Farewell to the Rwanda War Crimes Tribunal

Yesterday, after 17 years of operation, the International Criminal Tribunal for Rwanda (ICTR) issued its final trial verdict with the conviction of Augustin Ngirabatware for genocide, incitement to commit genocide and rape as a crime against humanity. The court will continue to hear appeals but the conclusion of the trial phase marks a significant milestone in international criminal justice.

The ICTR has always been treated like the smaller and less loved sibling of the International Criminal Tribunal for the Former Yugoslavia but it still has an impressive record. After its founding in 1995, the tribunal indicted 93 suspects and arrested 83, a nearly 90% arrest rate. Of those brought before the tribunal, 9 pled guilty, 10 were acquitted and 75 were convicted and sentenced. The tribunal also broadened international criminal jurisprudence; among notable legal developments, the ICTR marked the first time defendants were brought to account for the crime of genocide and the conviction of rape as an act of genocide.

However the tribunal’s most infamous case is probably the so-called Media Case which became the first case before an international court to consider the accountability of media and propaganda makers since the conviction and execution of Julius Streicher by the Nuremberg Tribunal in 1946. While the Trial Chamber convicted all three defendants of crimes related to genocide in 2003 for their role in running radio stations and magazines that spread hate speech and characterized Tutsis as enemies that needed to be eliminated during the years leading up to the genocide, the Appeals Chamber later overturned several of the convictions related to conspiracy to commit genocide and reduced all three prison sentences. To this day, the case remains controversial as it pits the principles of freedom of expression against mass violence and the issue of incitement. The Media Case was just one of many cases that wrestled with complex issues not dealt with since the Nuremberg Tribunal and established precedence that now provides the basis for International Criminal Court proceedings.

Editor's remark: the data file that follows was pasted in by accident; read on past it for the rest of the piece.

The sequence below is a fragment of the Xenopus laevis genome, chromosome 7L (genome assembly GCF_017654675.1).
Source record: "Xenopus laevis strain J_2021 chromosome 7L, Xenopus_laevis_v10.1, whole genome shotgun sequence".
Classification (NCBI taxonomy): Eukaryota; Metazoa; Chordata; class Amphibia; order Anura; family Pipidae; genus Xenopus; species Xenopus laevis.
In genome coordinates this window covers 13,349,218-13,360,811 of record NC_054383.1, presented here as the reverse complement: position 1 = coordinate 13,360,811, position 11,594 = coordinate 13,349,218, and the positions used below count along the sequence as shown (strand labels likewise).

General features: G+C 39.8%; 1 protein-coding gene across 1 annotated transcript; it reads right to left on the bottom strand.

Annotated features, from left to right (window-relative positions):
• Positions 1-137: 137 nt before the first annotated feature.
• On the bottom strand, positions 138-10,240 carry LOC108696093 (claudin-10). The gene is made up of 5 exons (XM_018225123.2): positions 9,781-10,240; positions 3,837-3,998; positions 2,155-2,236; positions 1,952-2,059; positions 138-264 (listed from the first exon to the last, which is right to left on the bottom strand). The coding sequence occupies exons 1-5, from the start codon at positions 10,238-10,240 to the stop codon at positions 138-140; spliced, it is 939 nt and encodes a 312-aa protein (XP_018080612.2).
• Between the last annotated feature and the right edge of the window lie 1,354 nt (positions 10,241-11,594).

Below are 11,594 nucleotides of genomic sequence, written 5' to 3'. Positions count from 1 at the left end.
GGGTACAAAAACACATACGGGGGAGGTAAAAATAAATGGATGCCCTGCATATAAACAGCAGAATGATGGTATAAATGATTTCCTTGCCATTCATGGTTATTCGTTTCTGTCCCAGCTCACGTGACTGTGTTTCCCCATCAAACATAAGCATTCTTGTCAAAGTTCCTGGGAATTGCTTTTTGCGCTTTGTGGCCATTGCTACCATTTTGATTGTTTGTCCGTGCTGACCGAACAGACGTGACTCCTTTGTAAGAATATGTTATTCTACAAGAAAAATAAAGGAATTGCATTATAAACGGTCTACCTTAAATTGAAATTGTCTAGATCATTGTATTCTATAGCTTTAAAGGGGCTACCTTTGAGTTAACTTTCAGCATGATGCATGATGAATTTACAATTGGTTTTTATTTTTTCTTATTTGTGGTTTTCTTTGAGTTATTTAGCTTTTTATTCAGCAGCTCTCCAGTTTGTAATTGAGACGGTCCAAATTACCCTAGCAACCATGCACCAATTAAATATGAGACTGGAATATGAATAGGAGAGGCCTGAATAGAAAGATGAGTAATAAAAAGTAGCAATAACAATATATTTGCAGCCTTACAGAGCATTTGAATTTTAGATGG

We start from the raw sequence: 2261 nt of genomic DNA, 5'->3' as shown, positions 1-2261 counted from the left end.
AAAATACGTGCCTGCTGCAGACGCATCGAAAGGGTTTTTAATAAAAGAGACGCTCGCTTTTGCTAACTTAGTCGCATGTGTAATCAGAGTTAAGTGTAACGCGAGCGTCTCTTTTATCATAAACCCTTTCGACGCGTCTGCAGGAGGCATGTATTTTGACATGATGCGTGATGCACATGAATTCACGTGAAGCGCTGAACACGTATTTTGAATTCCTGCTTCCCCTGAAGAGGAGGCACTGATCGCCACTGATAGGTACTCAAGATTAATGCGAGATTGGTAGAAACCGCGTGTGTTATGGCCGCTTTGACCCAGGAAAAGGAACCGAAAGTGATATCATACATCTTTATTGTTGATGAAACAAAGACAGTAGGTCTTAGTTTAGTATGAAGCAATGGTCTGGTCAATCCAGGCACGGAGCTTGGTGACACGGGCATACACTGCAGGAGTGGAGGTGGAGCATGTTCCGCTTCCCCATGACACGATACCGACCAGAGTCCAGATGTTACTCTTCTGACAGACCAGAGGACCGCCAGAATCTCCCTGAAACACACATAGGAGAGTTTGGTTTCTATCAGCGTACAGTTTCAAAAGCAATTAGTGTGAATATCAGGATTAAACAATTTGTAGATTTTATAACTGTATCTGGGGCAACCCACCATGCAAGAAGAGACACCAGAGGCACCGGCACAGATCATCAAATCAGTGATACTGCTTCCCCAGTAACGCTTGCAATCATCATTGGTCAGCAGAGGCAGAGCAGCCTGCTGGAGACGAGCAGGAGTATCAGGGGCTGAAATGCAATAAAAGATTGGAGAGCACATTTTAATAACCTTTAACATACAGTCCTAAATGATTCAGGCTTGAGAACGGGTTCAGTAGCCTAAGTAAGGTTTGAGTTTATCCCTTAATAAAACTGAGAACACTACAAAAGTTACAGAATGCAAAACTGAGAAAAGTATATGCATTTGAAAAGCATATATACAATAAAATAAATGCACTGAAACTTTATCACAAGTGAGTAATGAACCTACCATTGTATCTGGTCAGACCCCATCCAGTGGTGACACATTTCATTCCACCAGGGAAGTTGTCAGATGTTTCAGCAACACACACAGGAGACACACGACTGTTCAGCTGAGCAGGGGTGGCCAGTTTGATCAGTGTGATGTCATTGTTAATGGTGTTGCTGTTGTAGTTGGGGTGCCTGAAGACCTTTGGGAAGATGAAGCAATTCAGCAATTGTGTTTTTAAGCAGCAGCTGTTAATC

However for all of the accomplishments of the tribunal, its legacy remains mixed. A major complaint is the fact that the tribunal only prosecuted members of the Rwandan government and associated militias but not the Rwandan Patriotic Front (RPF), the rebel force that started the civil war in 1990 and is now in power in Rwanda. Likewise, outside actors such as France that financially and militarily supported the Rwandan government were never investigated for their role. While part of this is due to the narrow jurisdiction of the tribunal, it has led to the perception of victor’s justice with a one-sided prosecution of a complex conflict.

Nor has the tribunal stemmed violence in the region. The ongoing conflict in the neighboring Democratic Republic of the Congo and Rwanda’s involvement there is a testament to the inability of tribunal actions to prevent or deter more violence. Cases emerging from that conflict now fall under the jurisdiction of the International Criminal Court but so far it does not appear likely that the ICC will improve upon the ICTR’s record in preventing additional fighting.

Despite its limitations, the conclusion of the trial phase of the ICTR marks the first completion of any of the major ad-hoc international criminal tribunals. As more attention shifts to the ICC, it is important to remember the contributions these tribunals have made to international criminal law as well as their weaknesses in order to advance the cause of holding people accountable for the worst crimes.